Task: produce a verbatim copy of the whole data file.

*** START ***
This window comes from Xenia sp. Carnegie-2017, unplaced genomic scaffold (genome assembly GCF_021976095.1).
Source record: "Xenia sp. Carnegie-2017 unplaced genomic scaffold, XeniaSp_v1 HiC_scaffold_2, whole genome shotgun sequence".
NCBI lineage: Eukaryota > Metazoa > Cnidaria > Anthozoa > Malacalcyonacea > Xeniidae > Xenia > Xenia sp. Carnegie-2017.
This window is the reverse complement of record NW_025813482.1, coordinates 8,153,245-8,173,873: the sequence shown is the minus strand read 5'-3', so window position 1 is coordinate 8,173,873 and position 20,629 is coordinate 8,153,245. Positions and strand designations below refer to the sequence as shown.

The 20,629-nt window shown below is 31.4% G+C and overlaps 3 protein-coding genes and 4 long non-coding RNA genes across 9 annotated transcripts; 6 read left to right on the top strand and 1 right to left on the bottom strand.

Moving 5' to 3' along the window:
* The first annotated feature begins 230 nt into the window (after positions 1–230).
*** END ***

This window comes from Xenia sp. Carnegie-2017, unplaced genomic scaffold (genome assembly GCF_021976095.1).
Source record: "Xenia sp. Carnegie-2017 unplaced genomic scaffold, XeniaSp_v1 HiC_scaffold_2, whole genome shotgun sequence".
NCBI lineage: Eukaryota > Metazoa > Cnidaria > Anthozoa > Malacalcyonacea > Xeniidae > Xenia > Xenia sp. Carnegie-2017.
This window is the reverse complement of record NW_025813482.1, coordinates 8,153,245-8,173,873: the sequence shown is the minus strand read 5'-3', so window position 1 is coordinate 8,173,873 and position 20,629 is coordinate 8,153,245. Positions and strand designations below refer to the sequence as shown.

The 20,629-nt window shown below is 31.4% G+C and overlaps 3 protein-coding genes and 4 long non-coding RNA genes across 9 annotated transcripts; 6 read left to right on the top strand and 1 right to left on the bottom strand.

Moving 5' to 3' along the window:
* The first annotated feature begins 230 nt into the window (after positions 1–230).